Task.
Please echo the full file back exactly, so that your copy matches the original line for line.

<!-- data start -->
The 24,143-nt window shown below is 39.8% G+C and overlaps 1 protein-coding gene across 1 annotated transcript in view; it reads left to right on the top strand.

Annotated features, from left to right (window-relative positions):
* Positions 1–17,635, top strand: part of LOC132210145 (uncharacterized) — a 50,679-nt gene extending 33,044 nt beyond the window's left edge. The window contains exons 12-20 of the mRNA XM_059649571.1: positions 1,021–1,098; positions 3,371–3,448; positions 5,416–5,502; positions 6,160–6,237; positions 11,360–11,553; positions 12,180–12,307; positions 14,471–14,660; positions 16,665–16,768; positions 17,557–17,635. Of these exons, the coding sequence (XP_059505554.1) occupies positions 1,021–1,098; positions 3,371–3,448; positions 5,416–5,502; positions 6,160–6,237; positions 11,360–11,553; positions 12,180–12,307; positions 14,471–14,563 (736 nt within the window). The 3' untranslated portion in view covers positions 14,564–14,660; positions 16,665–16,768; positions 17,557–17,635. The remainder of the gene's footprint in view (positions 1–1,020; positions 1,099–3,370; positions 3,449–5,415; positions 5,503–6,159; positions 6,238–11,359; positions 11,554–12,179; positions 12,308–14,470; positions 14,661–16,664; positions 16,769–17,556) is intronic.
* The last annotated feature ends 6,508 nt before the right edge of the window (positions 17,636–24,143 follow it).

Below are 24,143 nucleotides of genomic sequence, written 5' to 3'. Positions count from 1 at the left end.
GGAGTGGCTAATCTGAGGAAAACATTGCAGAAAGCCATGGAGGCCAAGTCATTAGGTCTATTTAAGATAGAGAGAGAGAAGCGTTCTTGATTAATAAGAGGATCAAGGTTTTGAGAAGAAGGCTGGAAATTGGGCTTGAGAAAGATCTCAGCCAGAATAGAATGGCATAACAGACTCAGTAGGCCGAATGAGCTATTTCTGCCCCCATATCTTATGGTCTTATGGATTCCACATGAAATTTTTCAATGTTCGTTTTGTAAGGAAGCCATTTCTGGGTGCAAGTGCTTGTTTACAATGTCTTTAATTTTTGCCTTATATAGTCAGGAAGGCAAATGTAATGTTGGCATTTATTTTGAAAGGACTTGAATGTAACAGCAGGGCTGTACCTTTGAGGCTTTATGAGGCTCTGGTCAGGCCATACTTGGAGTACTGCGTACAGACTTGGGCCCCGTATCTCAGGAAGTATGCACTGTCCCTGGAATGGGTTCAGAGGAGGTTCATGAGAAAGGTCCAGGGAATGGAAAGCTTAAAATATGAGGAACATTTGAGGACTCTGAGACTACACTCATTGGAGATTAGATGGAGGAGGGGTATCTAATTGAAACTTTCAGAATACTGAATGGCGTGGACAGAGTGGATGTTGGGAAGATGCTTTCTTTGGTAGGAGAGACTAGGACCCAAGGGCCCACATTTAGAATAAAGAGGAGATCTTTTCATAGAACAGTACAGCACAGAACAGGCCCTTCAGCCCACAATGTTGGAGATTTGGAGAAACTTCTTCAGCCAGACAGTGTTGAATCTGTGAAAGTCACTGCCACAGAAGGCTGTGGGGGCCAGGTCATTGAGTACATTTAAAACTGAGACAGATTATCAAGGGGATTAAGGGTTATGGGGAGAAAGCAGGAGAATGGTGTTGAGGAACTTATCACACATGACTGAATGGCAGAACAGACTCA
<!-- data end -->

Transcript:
The 24,143-nt window shown below is 39.8% G+C and overlaps 1 protein-coding gene across 1 annotated transcript in view; it reads left to right on the top strand.

Annotated features, from left to right (window-relative positions):
* Positions 1–17,635, top strand: part of LOC132210145 (uncharacterized) — a 50,679-nt gene extending 33,044 nt beyond the window's left edge. The window contains exons 12-20 of the mRNA XM_059649571.1: positions 1,021–1,098; positions 3,371–3,448; positions 5,416–5,502; positions 6,160–6,237; positions 11,360–11,553; positions 12,180–12,307; positions 14,471–14,660; positions 16,665–16,768; positions 17,557–17,635. Of these exons, the coding sequence (XP_059505554.1) occupies positions 1,021–1,098; positions 3,371–3,448; positions 5,416–5,502; positions 6,160–6,237; positions 11,360–11,553; positions 12,180–12,307; positions 14,471–14,563 (736 nt within the window). The 3' untranslated portion in view covers positions 14,564–14,660; positions 16,665–16,768; positions 17,557–17,635. The remainder of the gene's footprint in view (positions 1–1,020; positions 1,099–3,370; positions 3,449–5,415; positions 5,503–6,159; positions 6,238–11,359; positions 11,554–12,179; positions 12,308–14,470; positions 14,661–16,664; positions 16,769–17,556) is intronic.
* The last annotated feature ends 6,508 nt before the right edge of the window (positions 17,636–24,143 follow it).

Below are 24,143 nucleotides of genomic sequence, written 5' to 3'. Positions count from 1 at the left end.
GGAGTGGCTAATCTGAGGAAAACATTGCAGAAAGCCATGGAGGCCAAGTCATTAGGTCTATTTAAGATAGAGAGAGAGAAGCGTTCTTGATTAATAAGAGGATCAAGGTTTTGAGAAGAAGGCTGGAAATTGGGCTTGAGAAAGATCTCAGCCAGAATAGAATGGCATAACAGACTCAGTAGGCCGAATGAGCTATTTCTGCCCCCATATCTTATGGTCTTATGGATTCCACATGAAATTTTTCAATGTTCGTTTTGTAAGGAAGCCATTTCTGGGTGCAAGTGCTTGTTTACAATGTCTTTAATTTTTGCCTTATATAGTCAGGAAGGCAAATGTAATGTTGGCATTTATTTTGAAAGGACTTGAATGTAACAGCAGGGCTGTACCTTTGAGGCTTTATGAGGCTCTGGTCAGGCCATACTTGGAGTACTGCGTACAGACTTGGGCCCCGTATCTCAGGAAGTATGCACTGTCCCTGGAATGGGTTCAGAGGAGGTTCATGAGAAAGGTCCAGGGAATGGAAAGCTTAAAATATGAGGAACATTTGAGGACTCTGAGACTACACTCATTGGAGATTAGATGGAGGAGGGGTATCTAATTGAAACTTTCAGAATACTGAATGGCGTGGACAGAGTGGATGTTGGGAAGATGCTTTCTTTGGTAGGAGAGACTAGGACCCAAGGGCCCACATTTAGAATAAAGAGGAGATCTTTTCATAGAACAGTACAGCACAGAACAGGCCCTTCAGCCCACAATGTTGGAGATTTGGAGAAACTTCTTCAGCCAGACAGTGTTGAATCTGTGAAAGTCACTGCCACAGAAGGCTGTGGGGGCCAGGTCATTGAGTACATTTAAAACTGAGACAGATTATCAAGGGGATTAAGGGTTATGGGGAGAAAGCAGGAGAATGGTGTTGAGGAACTTATCACACATGACTGAATGGCAGAACAGACTCA